Learning Curve Basis of CBME: Overture

Admin note: This blog is Part 1 in a series! See the end of this post for the upcoming topics.

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By: Martin Pusic (@mpusic) and Kathy Boutis (@ImageSim)

LEARNING CURVE THEORY AND ITS IMPLICATIONS FOR COMPETENCY BASED MEDICAL EDUCATION. 

Competency-based medical education proposes to improve medical education practice through a greater focus on learning outcomes, emphasizing the abilities to be acquired as opposed to just the prerequisite foundational knowledge (Frank 20101). In addition, CBME is meant to de-emphasize time as the unit of focus to instead what is accomplished with the time invested.  The hope is additionally to promote increased learner-centeredness.  In this post, we will make the claim that learning curve theory naturally aligns with the precepts of CBME. In Figure 1, we show the famed Dreyfus brothers’ framework for competency development, making the visual point that a learning curve is a natural representation for competency development (Kalet2; Dreyfus3).

Figure 1: Dreyfus Brothers Model of Expertise Development – A Learning Curve!

The learning curve is an organic representation of competency development. It is a key conceptualization for CBME in that it describes how the time/effort invested by the learner is translated to learning outcomes (Kalet2).

The Learning Curve Framework

Learning curve theory proposes that learning follows a non-linear progressive course that is predictable in its form.  The prototypical learning curve is shown in Figure 2 (Howard4). On the vertical axis is a measure of performance on the to-be-learned knowledge, skill or even attitude.  On the horizontal axis is a measure of the cumulative effort put into learning – this can be in terms of repetitions (e.g. number of procedures performed) or time spent in learning the activity.  The resulting curve thus makes manifest learning, the relationship between the effort expended and resulting improvement. 

Figure 2: Prototypical Learning Curve

A prototypical learning curve demonstrating how learning effort is related to improved learning outcomes (Howard4).

Now here’s the key point in considering how learning curves work in CBME.   Compared with traditional time-centered systems, CBME proposes a greater focus on the y-axis instead of the x-axis.  Defining what construct is to be placed there, how its measurement reliability and validity will be determined, and what constitutes an acceptable minimum competency standard (or, for that matter what constitutes an excellence standard). In CBME, the y-axis is where the action is.  Contrast this with traditional time-based methods where the x-axis is the focus: how long is the training, how many cases need to be done etc. Where would you rather the focus be?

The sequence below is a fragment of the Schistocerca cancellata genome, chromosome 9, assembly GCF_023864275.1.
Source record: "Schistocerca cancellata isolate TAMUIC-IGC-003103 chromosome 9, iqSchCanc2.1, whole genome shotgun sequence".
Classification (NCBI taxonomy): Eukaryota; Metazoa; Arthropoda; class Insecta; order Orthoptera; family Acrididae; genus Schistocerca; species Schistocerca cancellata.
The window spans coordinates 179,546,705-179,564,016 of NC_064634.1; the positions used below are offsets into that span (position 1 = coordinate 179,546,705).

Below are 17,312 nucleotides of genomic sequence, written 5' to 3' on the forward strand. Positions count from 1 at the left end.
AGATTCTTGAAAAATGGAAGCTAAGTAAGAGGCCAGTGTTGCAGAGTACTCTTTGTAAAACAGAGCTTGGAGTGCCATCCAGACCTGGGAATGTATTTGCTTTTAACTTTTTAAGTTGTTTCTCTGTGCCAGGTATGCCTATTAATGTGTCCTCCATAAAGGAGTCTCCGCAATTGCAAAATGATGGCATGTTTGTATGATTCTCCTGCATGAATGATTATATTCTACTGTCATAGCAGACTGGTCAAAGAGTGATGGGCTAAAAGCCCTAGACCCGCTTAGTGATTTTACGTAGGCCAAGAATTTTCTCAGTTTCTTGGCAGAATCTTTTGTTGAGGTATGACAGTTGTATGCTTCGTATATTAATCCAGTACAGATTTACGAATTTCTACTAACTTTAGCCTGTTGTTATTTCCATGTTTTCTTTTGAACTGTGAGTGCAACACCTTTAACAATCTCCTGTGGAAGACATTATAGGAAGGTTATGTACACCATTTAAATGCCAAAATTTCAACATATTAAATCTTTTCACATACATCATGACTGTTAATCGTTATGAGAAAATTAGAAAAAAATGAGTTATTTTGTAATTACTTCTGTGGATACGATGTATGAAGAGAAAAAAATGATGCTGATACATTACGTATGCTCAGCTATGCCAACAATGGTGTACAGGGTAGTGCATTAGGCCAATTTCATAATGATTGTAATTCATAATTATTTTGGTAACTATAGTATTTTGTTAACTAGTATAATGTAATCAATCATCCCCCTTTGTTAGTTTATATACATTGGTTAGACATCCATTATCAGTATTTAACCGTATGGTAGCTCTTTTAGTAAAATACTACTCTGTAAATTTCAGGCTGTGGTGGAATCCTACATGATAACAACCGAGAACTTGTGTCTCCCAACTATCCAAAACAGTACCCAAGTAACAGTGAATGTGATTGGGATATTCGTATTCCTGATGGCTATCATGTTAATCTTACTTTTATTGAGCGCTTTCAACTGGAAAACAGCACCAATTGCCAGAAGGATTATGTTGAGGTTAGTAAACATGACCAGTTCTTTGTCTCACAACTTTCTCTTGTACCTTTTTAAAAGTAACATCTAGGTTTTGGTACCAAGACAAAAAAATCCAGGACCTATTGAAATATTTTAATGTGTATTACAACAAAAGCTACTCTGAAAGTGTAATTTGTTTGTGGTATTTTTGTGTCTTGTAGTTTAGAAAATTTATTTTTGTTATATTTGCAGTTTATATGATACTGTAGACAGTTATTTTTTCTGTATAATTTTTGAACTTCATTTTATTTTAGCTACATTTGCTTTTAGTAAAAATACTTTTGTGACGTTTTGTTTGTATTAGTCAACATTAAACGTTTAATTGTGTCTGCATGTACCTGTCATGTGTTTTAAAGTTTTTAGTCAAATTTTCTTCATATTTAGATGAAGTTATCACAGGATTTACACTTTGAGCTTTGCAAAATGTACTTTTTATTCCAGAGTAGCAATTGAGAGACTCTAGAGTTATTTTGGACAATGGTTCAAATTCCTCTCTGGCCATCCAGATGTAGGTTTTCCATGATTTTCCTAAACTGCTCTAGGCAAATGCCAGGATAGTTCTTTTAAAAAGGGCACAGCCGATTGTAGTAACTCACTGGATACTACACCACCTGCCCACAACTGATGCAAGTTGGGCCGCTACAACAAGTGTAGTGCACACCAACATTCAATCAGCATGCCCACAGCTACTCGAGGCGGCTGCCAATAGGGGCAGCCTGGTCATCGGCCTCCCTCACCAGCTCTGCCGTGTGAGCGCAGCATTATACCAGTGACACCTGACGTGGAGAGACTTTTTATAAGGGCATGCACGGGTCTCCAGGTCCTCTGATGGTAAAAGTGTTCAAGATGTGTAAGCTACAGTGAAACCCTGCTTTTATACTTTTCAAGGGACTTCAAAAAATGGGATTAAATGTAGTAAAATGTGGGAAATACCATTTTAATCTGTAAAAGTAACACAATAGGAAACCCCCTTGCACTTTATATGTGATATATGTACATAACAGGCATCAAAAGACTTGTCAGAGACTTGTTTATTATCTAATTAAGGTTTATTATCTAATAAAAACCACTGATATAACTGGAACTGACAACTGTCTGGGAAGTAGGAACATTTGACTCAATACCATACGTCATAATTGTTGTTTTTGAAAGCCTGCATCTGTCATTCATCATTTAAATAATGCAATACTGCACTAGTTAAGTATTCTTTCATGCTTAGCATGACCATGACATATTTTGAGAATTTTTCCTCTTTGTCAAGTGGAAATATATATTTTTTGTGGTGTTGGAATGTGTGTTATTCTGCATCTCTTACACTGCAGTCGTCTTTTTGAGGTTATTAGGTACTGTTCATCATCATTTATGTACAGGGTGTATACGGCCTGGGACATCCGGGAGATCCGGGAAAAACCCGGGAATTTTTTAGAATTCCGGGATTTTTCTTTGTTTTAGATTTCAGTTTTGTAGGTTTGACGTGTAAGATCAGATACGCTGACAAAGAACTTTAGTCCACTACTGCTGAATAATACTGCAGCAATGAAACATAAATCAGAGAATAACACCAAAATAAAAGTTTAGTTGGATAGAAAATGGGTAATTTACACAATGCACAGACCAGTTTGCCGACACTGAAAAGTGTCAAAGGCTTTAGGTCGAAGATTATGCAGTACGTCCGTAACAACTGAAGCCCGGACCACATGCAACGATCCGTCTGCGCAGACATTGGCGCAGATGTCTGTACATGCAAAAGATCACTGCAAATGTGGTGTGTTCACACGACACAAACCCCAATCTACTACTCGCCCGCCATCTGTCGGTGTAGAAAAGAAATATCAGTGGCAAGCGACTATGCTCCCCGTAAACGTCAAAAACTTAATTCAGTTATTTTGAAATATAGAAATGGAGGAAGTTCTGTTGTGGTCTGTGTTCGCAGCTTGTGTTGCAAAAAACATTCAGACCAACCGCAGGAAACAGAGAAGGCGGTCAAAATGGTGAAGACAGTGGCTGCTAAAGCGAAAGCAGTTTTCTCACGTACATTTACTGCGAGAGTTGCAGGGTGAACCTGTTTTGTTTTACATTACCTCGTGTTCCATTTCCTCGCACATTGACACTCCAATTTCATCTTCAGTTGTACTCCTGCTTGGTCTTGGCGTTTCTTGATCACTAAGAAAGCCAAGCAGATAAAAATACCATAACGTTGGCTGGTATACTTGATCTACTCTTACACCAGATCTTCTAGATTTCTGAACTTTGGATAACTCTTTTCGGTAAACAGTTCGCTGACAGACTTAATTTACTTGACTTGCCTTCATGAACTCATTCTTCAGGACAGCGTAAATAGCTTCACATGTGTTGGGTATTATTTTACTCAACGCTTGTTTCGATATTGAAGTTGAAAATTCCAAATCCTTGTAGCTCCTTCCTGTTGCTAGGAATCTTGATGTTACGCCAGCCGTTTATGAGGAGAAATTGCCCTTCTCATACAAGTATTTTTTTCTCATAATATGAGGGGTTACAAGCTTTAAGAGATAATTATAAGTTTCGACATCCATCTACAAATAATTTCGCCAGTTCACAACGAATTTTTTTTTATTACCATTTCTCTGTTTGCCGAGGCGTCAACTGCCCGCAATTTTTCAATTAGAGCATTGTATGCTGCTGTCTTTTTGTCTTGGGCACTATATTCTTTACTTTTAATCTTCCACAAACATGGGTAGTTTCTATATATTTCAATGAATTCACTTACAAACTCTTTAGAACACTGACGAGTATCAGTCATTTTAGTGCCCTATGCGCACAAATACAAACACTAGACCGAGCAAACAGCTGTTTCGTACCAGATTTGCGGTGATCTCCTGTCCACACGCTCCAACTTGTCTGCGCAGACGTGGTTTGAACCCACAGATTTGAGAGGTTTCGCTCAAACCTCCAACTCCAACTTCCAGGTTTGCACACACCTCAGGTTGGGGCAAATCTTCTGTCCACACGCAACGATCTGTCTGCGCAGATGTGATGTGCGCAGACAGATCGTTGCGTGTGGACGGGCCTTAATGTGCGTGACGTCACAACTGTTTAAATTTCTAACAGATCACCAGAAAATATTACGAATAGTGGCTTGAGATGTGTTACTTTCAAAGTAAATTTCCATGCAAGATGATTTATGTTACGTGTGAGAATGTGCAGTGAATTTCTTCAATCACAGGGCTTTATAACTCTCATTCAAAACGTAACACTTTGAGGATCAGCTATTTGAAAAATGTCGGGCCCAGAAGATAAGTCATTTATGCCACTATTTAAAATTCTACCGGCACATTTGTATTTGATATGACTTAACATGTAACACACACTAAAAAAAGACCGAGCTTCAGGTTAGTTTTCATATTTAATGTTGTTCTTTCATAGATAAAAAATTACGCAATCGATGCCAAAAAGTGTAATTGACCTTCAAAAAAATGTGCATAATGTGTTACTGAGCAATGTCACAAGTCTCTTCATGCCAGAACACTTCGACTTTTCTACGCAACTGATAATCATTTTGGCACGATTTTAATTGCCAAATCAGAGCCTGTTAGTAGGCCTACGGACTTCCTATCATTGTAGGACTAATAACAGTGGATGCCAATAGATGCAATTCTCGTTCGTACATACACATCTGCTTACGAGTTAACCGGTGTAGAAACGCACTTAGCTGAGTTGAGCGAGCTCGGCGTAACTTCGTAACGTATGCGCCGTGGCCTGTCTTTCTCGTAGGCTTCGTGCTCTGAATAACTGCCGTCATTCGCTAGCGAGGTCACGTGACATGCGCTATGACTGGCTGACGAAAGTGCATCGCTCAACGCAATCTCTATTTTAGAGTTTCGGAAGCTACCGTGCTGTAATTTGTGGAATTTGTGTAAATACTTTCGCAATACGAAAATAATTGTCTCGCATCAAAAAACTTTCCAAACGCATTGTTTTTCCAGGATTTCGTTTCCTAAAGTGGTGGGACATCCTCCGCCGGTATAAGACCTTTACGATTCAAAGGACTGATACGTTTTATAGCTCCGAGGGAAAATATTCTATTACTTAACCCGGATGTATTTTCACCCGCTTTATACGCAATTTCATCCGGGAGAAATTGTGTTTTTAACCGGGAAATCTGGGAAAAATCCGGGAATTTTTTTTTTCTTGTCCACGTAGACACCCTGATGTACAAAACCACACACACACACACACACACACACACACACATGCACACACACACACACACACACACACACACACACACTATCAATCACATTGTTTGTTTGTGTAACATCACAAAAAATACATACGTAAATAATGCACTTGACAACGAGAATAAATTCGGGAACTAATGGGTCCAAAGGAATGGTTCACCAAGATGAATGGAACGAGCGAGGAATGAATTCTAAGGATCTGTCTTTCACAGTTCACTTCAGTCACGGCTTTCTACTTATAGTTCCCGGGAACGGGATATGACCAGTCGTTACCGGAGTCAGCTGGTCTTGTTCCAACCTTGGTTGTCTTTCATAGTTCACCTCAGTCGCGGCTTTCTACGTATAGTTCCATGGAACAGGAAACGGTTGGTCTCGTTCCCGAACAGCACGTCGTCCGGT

In this series of blog posts, we will examine learning curve theory as it intersects with CBME.  We will take apart the learning curve piece by piece to show what’s happening at each point in a learning progression.  A key message is that learning is non-linear. We’ll explain why that is and make clear how that impacts competency development. Our hope is that in understanding competency development at the learning curve level, the CBME educator will have an adaptable general representation of how learning processes unfold, one that will advantage their instructional decisions. 

Future Blog Posts in this Series:
Part 2: The early phases of learningNow available Click here to read!
Part 3: The nonlinearity of learningNow available Click here to read!
Part 4: Standard setting and the learning curveNow available Click here to read!
Part 5: Inter-Individual variability of learning curves (coming Dec 15)
Part 6: Summary (coming Dec 22)

About the authors:
Martin Pusic MD PhD is Associate Professor of Pediatrics and Emergency Medicine at Harvard Medical School, Senior Associate Faculty at Boston Children’s Hospital and Scholar-In-Residence at the Brigham Education Institute. 
Kathy Boutis MD FRCPC MSc is Staff Emergency Physician, Senior Associate Scientist, Research Institute at The Hospital for Sick Children and Professor of Pediatrics at the University of Toronto.

References:

1. Frank JR, R Mungroo, Y Ahmad, M Wang, S De Rossi, T Horsley. Toward a definition of competency-based education in medicine: a systematic review of published definitions. Medical Teacher. 2010;32(8):631-7.

2. Kalet A., M Pusic. 2014. Defining and Assessing Competence. In: Kalet A., Chou C. (eds) Remediation in Medical Education. Springer, New York, NY.

3. Dreyfus SE, Dreyfus HL. A five-stage model of the mental activities involved in directed skill acquisition.  Berkeley, CA: University of California; 1980. Report No.: ORC 80-2. Contract No.: F49620-79-C-0063. Supported by the Air Force Office of Scientific Research (AFSC), USAF.

4. Howard NM, DA Cook, R Hatala, MV Pusic. Learning Curves in Health Professions Education Simulation Research: A Systematic Review. Simul in Healthcare. 2021;16(2):128-135.

5. Pusic M, K Boutis, R Hatala, D Cook.  Learning Curves in Health Professions Education. Academic Medicine. 2015;90(8):1034-42.

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